Senate hopefuls charge into final week with a heated debate
The final debate showdown Tuesday between Massachusetts rivals Gabriel Gomez and Rep. Ed Markey was peppered with stinging attacks from the candidates, whose race for U.S. Senate culminates in one week.
The wide-ranging forum veered from each candidate's record on job creation to which Senate hopeful is more entrenched in his party's establishment. It also touched on last week's White House decision to further intervene in Syria's civil war, as well as recent disclosures about government surveillance programs.
The most tense moment came as Gomez challenged Markey on term limits -- a policy that would have prevented the 20-term Democrat from remaining in Washington. Markey countered by asking his Republican rival whether he'd posed the same question to longtime GOP senators like Mitch McConnell and John McCain .
Gomez said he had. Markey, without explicitly accusing Gomez of lying, expressed deep skepticism.
"This just becomes a question of whether you really understand what's going on," Markey said. "We're both running for the Senate for the first time."
Gomez's term-limits question got to the heart of his central takedown of Markey -- that the longtime Democratic congressman's roots in Washington disqualify him as a voice for Bay State voters.
"Who are the people going to trust to put people in front of party and politics?" Gomez, a businessman and former Navy SEAL, said at the start of the debate, establishing early his main critique of Markey.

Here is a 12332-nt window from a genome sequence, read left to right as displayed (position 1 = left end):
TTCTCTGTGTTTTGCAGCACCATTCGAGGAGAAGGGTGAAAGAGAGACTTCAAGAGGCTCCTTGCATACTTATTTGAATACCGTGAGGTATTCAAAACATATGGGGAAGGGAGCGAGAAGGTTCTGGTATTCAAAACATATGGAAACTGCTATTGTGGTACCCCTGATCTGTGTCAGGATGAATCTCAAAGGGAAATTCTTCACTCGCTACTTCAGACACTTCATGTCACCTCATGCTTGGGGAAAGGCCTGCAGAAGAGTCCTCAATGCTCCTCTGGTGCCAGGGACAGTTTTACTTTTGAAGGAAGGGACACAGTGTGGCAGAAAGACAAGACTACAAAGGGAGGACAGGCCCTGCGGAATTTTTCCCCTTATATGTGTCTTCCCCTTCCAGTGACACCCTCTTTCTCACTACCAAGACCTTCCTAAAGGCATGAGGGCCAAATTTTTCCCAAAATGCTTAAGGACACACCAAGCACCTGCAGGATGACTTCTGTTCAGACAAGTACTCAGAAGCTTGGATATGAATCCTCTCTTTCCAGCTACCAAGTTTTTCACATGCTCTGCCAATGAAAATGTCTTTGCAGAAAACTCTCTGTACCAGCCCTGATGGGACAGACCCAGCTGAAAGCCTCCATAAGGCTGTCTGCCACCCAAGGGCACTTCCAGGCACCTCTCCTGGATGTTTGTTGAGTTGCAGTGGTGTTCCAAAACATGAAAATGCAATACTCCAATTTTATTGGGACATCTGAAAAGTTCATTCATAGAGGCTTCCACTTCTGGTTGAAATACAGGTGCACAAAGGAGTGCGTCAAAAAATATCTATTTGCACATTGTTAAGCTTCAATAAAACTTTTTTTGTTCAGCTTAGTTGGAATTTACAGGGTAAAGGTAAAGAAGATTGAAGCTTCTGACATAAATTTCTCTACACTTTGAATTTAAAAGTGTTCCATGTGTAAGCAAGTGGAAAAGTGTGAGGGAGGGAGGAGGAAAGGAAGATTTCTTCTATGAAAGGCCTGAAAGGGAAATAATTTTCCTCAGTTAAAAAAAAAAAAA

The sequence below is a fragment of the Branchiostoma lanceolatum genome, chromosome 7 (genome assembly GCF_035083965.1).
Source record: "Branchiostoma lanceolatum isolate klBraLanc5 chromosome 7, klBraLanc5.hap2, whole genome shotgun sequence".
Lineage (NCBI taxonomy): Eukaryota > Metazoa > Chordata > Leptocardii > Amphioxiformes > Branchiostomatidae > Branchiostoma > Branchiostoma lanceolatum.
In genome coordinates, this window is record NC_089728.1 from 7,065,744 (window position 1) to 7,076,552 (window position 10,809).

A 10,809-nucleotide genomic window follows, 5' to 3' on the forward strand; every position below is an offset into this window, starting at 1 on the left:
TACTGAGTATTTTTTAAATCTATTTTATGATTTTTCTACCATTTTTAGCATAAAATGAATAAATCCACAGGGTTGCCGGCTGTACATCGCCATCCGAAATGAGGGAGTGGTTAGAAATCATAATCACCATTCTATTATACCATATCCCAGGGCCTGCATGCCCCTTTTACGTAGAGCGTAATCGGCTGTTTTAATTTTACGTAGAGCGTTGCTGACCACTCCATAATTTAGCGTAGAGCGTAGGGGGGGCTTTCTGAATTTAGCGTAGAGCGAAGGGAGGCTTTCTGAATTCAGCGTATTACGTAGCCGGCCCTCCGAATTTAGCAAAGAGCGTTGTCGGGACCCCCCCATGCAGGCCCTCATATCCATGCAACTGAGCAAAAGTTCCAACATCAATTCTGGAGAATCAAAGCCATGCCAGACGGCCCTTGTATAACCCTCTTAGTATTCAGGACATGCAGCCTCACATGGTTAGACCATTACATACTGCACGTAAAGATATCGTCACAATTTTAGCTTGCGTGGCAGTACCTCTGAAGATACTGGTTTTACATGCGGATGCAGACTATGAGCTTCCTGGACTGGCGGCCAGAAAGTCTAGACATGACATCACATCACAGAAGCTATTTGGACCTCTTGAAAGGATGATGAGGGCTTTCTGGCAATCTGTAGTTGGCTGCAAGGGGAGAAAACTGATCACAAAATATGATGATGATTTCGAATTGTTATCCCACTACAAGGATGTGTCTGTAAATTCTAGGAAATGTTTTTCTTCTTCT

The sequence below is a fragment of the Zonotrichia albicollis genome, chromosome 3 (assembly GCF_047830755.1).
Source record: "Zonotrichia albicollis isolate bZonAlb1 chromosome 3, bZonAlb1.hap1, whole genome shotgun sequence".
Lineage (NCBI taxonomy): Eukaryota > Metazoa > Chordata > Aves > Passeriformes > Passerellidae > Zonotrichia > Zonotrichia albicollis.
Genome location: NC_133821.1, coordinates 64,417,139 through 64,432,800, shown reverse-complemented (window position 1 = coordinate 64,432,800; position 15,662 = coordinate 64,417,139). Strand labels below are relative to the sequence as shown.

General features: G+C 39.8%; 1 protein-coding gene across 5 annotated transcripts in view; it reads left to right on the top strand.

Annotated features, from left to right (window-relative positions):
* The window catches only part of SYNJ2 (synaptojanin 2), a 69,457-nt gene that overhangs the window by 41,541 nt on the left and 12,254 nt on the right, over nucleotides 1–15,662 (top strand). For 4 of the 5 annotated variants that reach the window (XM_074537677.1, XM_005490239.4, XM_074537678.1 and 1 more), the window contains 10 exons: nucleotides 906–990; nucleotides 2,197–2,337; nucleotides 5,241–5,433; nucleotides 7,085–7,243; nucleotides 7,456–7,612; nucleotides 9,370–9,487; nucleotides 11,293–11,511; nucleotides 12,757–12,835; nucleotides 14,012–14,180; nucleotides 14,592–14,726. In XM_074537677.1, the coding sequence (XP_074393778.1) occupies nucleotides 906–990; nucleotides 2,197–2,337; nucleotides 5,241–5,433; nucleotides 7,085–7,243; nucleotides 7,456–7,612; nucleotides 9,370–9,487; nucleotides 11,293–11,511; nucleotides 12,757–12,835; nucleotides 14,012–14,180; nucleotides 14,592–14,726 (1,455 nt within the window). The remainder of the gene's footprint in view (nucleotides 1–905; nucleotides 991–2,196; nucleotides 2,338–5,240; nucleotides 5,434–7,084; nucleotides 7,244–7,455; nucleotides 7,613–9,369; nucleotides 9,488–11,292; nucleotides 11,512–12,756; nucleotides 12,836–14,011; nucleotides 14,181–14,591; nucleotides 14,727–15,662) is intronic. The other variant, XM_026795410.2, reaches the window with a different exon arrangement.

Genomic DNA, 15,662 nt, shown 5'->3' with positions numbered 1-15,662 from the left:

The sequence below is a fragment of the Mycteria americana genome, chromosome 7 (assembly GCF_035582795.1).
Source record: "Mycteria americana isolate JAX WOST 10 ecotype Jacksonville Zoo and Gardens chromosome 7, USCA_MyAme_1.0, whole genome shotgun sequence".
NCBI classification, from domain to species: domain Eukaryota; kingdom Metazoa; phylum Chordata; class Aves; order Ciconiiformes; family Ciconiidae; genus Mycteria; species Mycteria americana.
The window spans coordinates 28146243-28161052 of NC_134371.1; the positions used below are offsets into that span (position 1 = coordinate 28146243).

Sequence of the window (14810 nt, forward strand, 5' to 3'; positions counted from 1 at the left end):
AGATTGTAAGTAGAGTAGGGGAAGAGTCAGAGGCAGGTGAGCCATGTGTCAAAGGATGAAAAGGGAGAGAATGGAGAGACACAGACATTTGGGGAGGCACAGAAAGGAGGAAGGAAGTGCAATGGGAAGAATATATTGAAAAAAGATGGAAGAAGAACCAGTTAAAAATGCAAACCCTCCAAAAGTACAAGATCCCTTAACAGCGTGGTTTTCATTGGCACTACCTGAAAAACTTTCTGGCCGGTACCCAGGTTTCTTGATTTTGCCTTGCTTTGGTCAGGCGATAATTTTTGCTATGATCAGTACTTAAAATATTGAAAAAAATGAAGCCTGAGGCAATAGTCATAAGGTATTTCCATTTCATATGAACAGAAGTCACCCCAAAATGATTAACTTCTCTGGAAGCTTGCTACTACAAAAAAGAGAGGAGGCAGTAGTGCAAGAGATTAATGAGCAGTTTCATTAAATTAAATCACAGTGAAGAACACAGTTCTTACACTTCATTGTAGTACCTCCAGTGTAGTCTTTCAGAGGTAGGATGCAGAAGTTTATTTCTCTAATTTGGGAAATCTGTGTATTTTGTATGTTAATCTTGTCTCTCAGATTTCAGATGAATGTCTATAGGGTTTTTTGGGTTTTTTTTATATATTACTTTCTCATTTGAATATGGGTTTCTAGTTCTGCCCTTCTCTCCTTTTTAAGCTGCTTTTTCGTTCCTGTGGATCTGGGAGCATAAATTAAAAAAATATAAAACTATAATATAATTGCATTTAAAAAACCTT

The Democrat seemed to bristle at the suggestion he's been outside of Massachusetts too long, even going as far as reciting his home address in Malden where he said he's lived for more than six decades.
"The question isn't where you're coming from, it's where you're going," Markey said. "Mr. Gomez, he's backing these tired old Republican ideas...That's a reflection of who he's going to be with down in the United States Senate."
With a week to go before ballots are cast, polls show Gomez needs to close a roughly 10-point gap with Markey if he hopes to become the next U.S. senator from Massachusetts. The most recent survey, conducted June 11-14, showed Markey at 54% among likely voters, compared to 43% who said they supported Gomez.
Polls earlier in the race showed a larger margin between the two candidates -- a survey in May had Markey up 17 points. And while the Democrat hasn't dipped below a seven-point advantage over his rival, Democrats aren't taking any chances on giving up a seat that's been held by their party for decades.
Big names have flocked to the Bay State to campaign for Markey, including President Barack Obama and the first lady. Vice President Joe Biden will head to Massachusetts Saturday to stump for the lawmaker first elected to the House in 1976. And two national Democratic groups -- the Democratic Senatorial Campaign Committee and the independent Senate Majority PAC -- both went up with television commercials this month in support of Markey.
It's all a sign Democrats don't want a repeat of 2010's special U.S. Senate election in Massachusetts, which saw Republican Scott Brown pull an upset win over Democrat Martha Coakley, the state's attorney general. Brown (who lost his re-election bid last year) was the first Republican to represent Massachusetts in the U.S. Senate since 1979.
The race comes as Washington is enveloped in a series of political controversies, including recently revealed surveillance programs that monitor Americans' phone records.
On Tuesday, Gomez wondered why Markey wasn't more vocal in his opposition to government snooping, saying if a Republican were in the White House, his opponent would be "jumping up and down calling for investigations."
Markey, meanwhile, honed in on Gomez's record running a private equity firm, claiming the Republican wasn't being transparent enough in naming who his investors were.
"My vote record is completely transparent," Markey said. "But with Mr. Gomez, we still don't know who his clients were or who he worked for."
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